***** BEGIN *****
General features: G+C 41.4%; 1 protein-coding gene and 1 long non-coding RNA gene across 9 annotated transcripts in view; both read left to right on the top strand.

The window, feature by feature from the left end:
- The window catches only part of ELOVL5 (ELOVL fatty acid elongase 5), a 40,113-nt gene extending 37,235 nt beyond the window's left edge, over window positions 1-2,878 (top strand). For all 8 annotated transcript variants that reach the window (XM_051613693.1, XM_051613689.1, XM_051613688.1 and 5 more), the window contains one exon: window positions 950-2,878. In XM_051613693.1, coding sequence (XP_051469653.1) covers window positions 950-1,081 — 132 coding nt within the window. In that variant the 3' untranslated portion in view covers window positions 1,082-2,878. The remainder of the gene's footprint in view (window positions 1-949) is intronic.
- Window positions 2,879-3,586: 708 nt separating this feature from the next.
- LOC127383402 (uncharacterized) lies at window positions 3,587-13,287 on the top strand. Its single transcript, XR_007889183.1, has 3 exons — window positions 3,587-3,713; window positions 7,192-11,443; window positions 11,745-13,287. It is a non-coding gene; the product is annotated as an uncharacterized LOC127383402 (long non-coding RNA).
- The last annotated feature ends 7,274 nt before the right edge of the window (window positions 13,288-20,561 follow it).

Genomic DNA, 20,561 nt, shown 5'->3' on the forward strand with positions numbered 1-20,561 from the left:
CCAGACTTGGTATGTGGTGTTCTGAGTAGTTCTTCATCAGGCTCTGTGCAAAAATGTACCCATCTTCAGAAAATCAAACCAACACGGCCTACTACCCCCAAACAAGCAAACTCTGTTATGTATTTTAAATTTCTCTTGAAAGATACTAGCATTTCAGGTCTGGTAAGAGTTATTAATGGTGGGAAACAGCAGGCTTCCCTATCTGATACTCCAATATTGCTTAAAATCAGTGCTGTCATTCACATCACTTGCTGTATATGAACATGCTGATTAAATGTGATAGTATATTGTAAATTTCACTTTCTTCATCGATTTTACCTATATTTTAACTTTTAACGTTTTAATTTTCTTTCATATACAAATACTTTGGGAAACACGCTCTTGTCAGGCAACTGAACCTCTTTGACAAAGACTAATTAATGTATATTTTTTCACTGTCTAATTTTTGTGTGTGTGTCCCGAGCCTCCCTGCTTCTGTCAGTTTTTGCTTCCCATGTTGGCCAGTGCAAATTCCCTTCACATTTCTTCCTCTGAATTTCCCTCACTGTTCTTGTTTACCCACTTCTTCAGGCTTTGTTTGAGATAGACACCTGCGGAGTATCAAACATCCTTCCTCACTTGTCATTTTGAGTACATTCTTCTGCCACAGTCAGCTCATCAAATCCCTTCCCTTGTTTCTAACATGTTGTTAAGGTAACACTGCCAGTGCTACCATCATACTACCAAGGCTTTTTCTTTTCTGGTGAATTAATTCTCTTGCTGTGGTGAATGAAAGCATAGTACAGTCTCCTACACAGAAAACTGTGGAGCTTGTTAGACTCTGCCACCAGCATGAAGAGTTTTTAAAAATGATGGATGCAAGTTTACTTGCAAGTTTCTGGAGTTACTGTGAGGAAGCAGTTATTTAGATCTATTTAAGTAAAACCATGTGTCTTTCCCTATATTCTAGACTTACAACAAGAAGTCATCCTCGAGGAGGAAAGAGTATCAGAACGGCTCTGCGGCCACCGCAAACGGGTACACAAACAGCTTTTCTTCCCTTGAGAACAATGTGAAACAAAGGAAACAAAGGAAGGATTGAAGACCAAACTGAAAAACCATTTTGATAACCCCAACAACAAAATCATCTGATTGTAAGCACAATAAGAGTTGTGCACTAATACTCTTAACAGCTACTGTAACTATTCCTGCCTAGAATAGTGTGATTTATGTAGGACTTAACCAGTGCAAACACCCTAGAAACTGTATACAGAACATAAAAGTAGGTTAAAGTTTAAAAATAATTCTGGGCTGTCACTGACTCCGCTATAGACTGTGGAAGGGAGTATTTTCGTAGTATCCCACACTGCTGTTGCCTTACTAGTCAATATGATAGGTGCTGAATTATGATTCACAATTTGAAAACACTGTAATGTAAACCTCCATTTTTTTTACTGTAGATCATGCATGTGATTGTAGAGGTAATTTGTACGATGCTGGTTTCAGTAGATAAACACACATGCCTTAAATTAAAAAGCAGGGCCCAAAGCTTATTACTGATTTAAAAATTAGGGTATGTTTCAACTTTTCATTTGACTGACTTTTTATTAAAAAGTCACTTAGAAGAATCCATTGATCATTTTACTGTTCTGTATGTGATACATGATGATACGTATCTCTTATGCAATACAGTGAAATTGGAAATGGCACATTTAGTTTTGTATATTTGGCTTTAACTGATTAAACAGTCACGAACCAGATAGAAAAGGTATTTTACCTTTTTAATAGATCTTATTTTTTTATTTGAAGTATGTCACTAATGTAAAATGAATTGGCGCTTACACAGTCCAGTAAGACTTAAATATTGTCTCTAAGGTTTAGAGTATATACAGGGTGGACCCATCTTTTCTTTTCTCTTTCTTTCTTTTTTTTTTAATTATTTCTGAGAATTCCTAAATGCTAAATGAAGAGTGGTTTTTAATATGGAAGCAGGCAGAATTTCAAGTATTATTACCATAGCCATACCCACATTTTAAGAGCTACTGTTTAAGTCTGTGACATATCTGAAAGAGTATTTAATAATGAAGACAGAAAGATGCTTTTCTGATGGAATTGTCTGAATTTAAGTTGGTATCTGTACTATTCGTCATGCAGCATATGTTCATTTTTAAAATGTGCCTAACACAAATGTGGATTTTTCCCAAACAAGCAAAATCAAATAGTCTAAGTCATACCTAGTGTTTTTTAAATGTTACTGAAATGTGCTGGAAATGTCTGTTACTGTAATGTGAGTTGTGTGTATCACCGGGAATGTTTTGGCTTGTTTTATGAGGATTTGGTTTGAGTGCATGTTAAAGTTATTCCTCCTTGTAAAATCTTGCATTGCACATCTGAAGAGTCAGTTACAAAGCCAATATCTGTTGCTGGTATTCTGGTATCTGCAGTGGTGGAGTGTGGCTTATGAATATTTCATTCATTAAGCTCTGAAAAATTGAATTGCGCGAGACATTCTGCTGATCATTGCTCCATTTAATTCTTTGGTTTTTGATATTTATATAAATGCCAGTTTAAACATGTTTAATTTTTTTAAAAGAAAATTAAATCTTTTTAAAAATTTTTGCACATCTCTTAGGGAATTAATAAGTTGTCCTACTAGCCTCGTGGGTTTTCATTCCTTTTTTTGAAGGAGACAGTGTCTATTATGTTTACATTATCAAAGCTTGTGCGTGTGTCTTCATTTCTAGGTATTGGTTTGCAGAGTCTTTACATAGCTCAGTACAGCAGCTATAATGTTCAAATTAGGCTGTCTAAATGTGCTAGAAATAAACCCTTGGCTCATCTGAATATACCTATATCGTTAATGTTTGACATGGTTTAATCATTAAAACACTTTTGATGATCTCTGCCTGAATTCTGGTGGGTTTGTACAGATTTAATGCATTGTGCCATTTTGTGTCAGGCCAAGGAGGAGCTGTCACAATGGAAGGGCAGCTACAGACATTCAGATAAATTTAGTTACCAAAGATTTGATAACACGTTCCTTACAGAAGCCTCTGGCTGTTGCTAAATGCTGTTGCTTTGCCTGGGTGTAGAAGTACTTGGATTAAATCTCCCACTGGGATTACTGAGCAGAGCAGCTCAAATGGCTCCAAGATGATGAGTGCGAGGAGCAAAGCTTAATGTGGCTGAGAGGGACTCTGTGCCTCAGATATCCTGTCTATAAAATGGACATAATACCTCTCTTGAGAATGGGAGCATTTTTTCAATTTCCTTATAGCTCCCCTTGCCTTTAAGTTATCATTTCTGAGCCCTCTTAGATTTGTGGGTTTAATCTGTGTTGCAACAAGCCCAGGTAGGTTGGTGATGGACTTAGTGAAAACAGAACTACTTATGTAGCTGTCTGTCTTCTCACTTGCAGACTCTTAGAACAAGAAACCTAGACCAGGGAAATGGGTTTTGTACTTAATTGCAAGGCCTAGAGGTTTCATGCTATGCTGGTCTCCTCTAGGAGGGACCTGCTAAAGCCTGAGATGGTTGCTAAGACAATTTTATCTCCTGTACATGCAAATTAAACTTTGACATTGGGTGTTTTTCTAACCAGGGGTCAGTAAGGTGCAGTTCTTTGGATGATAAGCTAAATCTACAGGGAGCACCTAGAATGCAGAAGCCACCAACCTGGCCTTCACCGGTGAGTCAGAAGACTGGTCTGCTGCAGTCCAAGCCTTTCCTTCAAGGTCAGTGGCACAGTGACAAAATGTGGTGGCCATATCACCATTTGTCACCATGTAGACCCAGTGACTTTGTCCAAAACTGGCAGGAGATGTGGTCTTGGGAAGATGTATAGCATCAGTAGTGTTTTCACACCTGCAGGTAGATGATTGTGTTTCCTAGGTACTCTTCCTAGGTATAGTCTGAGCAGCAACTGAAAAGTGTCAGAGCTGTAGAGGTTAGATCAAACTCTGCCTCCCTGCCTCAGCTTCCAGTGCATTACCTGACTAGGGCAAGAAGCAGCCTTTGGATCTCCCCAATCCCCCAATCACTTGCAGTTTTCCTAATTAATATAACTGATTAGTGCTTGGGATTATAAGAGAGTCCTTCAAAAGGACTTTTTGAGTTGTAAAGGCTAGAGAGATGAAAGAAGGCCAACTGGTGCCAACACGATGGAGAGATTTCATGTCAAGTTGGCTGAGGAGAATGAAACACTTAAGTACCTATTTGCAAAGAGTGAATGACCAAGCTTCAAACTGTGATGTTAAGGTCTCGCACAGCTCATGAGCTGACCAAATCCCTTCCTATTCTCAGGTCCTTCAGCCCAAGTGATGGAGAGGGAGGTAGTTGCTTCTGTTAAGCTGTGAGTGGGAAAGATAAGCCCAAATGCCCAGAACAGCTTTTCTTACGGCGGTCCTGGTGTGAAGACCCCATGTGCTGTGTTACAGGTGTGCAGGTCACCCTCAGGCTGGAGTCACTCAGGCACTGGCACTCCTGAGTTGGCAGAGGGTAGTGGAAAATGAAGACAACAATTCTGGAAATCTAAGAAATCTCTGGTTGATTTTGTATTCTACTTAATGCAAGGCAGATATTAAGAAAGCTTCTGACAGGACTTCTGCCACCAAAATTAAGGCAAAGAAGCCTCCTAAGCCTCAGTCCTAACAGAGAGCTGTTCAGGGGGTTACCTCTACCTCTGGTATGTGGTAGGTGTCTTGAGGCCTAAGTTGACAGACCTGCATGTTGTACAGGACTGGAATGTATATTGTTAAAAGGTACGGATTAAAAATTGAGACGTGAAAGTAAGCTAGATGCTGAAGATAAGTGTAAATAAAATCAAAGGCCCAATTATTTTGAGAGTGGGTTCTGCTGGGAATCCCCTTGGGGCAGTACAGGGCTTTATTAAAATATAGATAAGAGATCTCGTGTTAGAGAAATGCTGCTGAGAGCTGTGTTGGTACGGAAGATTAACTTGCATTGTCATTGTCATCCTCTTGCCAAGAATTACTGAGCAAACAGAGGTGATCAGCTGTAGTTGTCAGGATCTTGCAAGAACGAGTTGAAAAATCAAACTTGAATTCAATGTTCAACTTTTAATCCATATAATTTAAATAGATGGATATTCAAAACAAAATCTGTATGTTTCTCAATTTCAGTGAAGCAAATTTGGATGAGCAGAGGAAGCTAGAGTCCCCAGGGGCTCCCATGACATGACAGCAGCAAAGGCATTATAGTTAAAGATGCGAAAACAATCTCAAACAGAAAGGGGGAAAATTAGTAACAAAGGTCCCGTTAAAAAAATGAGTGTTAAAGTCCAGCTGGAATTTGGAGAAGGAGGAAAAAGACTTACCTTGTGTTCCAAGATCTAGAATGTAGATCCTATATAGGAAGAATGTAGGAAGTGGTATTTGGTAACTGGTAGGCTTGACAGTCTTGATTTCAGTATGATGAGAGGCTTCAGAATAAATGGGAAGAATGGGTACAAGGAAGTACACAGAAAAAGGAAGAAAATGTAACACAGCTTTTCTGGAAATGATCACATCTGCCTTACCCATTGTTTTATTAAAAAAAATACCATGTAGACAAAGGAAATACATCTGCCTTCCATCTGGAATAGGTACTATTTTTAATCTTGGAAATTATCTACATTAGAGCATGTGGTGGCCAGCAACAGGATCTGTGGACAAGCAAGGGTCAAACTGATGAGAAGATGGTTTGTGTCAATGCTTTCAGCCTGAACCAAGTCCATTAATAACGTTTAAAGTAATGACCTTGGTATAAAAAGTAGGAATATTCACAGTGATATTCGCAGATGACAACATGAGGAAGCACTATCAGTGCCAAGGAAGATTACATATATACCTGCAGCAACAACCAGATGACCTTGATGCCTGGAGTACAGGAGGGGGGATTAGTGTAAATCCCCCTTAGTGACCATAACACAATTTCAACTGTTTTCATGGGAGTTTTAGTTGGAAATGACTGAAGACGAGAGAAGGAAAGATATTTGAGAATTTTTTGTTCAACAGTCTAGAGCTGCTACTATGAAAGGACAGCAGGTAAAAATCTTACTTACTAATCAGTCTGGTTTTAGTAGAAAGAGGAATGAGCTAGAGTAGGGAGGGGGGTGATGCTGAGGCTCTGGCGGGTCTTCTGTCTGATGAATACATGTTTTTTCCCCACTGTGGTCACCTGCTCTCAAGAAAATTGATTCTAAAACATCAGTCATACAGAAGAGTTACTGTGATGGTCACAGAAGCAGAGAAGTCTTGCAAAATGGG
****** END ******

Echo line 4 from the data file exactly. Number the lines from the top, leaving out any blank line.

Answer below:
- Window positions 2,879-3,586: 708 nt separating this feature from the next.